Aperture vs. Lightroom: The new digital darkroom

Organizing your images

Getting a handle on your photos starts with getting them into your library and then culling them into a manageable group of your best shots. As you might expect from the company that designed Mac OS X and the iLife suite, Aperture excels at letting you organize your photos. Its project-based structure is flexible and robust—and, when combined with smart albums, offers some very real advantages over Lightroom’s file-management system (see Projects Versus Collections ). However, Lightroom also has plenty to offer here, particularly if you already have a large collection of edited Raw files.

Importing Files Both programs use a Library file to store all the metadata, edits, and related details about your images, but you can choose where you want to store your photos (you can let the programs manage your files, create your own file structure, and even place images on an external drive). If you let Aperture manage your files, you’ll get the added benefit of automatic backups when you enable the Vault feature (see Back It Up ).

You can set up either program to launch when you connect your camera or storage card. Lightroom can go a step further and keep watch over a folder on your Mac, automatically importing images you place inside it. That’s helpful if you work on multiple computers and have a central photo library, or if you’re scanning photos from film.

If you’ve been using Adobe’s Bridge and Camera Raw programs to edit your Raw files, and you want to import both the original file and its associated edits, Lightroom is your only option (Aperture will import only the original image). Even then, you’ll need to make sure you’ve turned on the correct settings to make the transition (for guidance, see Importing Edited Raw Files ).

Taking a Closer Look Both programs offer a rich environment for viewing and evaluating images, including multiple zoom levels and full-screen modes that let you see images unencumbered by other panels. Aperture also offers a loupe that magnifies—up to 400 percent—a small portion of the image (you can set it to either move with your cursor or stay in a fixed location). This can be extremely helpful when you’re looking at a group of images and want to focus on a specific detail without having to zoom in and pan around; it was definitely one of the tools I missed most when I was working in Lightroom.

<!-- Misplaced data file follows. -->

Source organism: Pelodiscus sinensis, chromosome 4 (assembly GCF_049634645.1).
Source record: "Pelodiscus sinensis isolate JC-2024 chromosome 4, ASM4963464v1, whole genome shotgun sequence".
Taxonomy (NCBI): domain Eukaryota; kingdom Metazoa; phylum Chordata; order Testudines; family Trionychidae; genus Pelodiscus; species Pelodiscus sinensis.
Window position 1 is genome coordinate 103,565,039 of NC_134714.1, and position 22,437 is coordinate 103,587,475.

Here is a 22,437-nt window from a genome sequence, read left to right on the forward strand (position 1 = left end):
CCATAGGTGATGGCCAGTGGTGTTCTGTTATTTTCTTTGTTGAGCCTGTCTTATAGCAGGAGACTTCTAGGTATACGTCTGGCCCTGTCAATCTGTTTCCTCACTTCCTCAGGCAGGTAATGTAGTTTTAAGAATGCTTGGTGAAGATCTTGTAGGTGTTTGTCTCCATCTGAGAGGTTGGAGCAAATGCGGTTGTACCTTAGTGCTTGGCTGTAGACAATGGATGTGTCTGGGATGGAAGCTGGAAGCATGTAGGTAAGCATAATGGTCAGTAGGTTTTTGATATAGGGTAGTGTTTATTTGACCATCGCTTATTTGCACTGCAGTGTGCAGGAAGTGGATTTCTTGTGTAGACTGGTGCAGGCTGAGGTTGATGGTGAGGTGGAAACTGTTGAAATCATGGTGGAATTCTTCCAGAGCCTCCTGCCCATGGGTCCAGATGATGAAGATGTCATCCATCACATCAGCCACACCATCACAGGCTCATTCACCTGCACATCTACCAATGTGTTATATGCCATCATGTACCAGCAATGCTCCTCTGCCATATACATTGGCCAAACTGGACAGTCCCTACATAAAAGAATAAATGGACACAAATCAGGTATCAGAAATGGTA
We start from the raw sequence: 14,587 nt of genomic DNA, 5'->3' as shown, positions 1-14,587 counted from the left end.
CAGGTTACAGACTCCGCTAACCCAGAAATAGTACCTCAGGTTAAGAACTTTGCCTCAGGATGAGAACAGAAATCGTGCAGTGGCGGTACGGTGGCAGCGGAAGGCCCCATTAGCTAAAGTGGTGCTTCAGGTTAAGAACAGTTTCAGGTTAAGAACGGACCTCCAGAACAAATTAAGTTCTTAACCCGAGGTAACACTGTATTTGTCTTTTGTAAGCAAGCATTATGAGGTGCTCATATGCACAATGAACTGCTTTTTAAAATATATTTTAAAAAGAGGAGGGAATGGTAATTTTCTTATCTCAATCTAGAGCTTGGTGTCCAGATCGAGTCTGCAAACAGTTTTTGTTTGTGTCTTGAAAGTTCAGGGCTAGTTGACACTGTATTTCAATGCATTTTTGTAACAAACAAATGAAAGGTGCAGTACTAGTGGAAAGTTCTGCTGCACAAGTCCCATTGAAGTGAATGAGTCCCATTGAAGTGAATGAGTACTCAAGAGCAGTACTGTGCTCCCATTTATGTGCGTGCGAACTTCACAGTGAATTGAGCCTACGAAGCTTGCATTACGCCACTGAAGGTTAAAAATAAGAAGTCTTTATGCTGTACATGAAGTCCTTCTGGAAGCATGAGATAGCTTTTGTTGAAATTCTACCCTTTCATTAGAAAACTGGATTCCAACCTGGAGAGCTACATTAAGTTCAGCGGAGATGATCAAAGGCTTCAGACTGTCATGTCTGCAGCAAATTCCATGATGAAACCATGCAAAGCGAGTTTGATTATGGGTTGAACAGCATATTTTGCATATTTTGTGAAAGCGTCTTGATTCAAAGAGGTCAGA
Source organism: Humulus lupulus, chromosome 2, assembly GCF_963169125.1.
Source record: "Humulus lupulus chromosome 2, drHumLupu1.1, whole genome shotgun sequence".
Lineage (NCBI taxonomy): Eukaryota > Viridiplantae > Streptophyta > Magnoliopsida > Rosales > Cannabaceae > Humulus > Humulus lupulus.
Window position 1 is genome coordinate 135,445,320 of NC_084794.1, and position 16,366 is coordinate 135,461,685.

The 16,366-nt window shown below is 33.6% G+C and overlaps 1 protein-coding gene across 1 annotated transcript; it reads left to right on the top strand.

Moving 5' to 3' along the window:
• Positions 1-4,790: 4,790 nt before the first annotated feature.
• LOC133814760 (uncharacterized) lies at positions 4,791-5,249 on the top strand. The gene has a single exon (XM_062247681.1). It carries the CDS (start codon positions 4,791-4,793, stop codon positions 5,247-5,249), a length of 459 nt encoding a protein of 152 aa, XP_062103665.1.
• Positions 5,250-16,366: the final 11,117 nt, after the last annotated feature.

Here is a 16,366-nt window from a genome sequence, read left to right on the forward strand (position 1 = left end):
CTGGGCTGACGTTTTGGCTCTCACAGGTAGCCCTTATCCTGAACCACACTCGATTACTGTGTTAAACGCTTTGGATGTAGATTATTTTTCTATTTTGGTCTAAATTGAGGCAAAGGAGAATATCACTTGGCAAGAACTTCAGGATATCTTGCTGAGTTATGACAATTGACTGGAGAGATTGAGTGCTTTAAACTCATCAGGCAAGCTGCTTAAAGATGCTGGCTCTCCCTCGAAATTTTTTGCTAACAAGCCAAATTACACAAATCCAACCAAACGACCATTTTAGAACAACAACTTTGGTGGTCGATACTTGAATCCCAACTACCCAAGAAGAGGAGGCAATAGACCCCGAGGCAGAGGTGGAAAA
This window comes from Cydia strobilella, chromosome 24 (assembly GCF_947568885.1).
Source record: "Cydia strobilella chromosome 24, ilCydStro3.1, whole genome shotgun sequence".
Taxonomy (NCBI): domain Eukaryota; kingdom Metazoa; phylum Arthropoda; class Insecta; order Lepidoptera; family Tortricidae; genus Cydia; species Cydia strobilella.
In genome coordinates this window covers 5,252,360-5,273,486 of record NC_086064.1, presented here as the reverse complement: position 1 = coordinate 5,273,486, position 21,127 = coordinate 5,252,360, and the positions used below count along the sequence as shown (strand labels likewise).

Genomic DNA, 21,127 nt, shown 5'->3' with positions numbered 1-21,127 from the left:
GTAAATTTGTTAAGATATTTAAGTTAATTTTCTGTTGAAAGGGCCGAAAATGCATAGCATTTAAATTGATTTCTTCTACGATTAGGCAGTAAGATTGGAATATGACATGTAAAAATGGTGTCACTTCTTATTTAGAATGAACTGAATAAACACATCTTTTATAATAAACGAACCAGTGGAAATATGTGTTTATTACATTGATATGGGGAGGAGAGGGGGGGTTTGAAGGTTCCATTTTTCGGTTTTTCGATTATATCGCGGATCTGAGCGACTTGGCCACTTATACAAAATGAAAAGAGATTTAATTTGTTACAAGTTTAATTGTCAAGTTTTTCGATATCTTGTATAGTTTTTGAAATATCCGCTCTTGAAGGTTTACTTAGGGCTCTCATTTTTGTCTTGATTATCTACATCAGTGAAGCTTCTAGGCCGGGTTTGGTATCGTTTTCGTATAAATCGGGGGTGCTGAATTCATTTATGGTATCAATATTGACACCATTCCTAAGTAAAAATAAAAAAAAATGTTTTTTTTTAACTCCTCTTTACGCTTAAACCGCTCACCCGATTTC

If you have multiple displays, only Aperture will let you take advantage of them for viewing and editing photos—for example, you can designate one screen solely for palettes and windows. And if you prefer to work in a free-form environment, Aperture is happy to oblige there as well. Its Light Table mode lets you resize and rearrange images. You can then save light-table arrangements as part of a project. Some photographers find this feature immensely useful, while others (myself included) rarely use it.

Applying Ratings Aperture has a five-star system for rating images, plus an option to mark photos as rejected; Lightroom offers five-star ratings, pick and reject flags, and a five-color labeling system. Lightroom’s flags are particularly useful when you’re first sorting through large sets of images. Although I used the color labels on occasion, I did so largely to work around some of the limitations in Lightroom’s Collections feature; it wasn’t necessarily a feature I missed in Aperture.

Finding Needles in Haystacks Both Aperture and Lightroom make it easy to rename your files and to apply keywords and other information—all of which can be invaluable as your library of images grows into the thousands.

The programs also offer a variety of ways to filter your library quickly. For example, you can find images based on keywords, ranking, and other text you’ve associated with them. Lightroom’s search box lets you find photos based on two criteria (text and date), while its Keyword and Metadata browser panels let you refine your results with more-extensive criteria—the camera you shot with, for example, or the keyword Flowers. Unfortunately, you can’t filter by keywords and metadata at the same time.

I found Aperture’s search feature much more helpful, especially as my library grew. It lets you search based on multiple criteria, and it can create albums and galleries from your search results so you don’t have to perform the same searches again.

Sometimes you simply need a new way of looking at your library to find what you need. Aperture helps here, too. Its List view works very much like the List view in iTunes; you can show or hide data columns and sort on a column by clicking on its title.

Stacking Images One of the best ways to keep your library under control—especially if you shoot in burst mode—is to group similar photos under a single image, creating a vir-tual stack. Both programs can create stacks automatically based on the time between shots, or you can create them manually. You can also pick which photo appears at the top of the stack. The programs then use this image in subsequent operations, such as editing or creating slide shows.

In general, I found Aperture’s stacking abilities much more robust and flexible than Lightroom’s. For example, the program lets you designate different images in a stack as the pick in different albums—so you can, say, use one image for printing and another for a Web gallery. Lightroom, on the other hand, places some frustrating limitations on where you can stack images. For example, you can’t create stacks when you’re looking at images in a collection or when you’re filtering by keyword—two situations when I most want the convenience of stacks.

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